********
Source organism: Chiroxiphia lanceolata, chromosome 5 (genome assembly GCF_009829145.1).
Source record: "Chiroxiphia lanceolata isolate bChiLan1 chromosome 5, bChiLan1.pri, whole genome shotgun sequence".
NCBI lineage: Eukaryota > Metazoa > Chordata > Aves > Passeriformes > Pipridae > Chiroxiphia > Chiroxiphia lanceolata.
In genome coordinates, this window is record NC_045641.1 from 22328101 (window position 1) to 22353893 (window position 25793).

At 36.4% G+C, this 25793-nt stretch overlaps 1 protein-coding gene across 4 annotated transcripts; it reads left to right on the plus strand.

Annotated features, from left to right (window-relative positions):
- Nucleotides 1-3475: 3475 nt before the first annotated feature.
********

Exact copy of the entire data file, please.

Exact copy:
Source organism: Chiroxiphia lanceolata, chromosome 5 (genome assembly GCF_009829145.1).
Source record: "Chiroxiphia lanceolata isolate bChiLan1 chromosome 5, bChiLan1.pri, whole genome shotgun sequence".
NCBI lineage: Eukaryota > Metazoa > Chordata > Aves > Passeriformes > Pipridae > Chiroxiphia > Chiroxiphia lanceolata.
In genome coordinates, this window is record NC_045641.1 from 22328101 (window position 1) to 22353893 (window position 25793).

At 36.4% G+C, this 25793-nt stretch overlaps 1 protein-coding gene across 4 annotated transcripts; it reads left to right on the plus strand.

Annotated features, from left to right (window-relative positions):
- Nucleotides 1-3475: 3475 nt before the first annotated feature.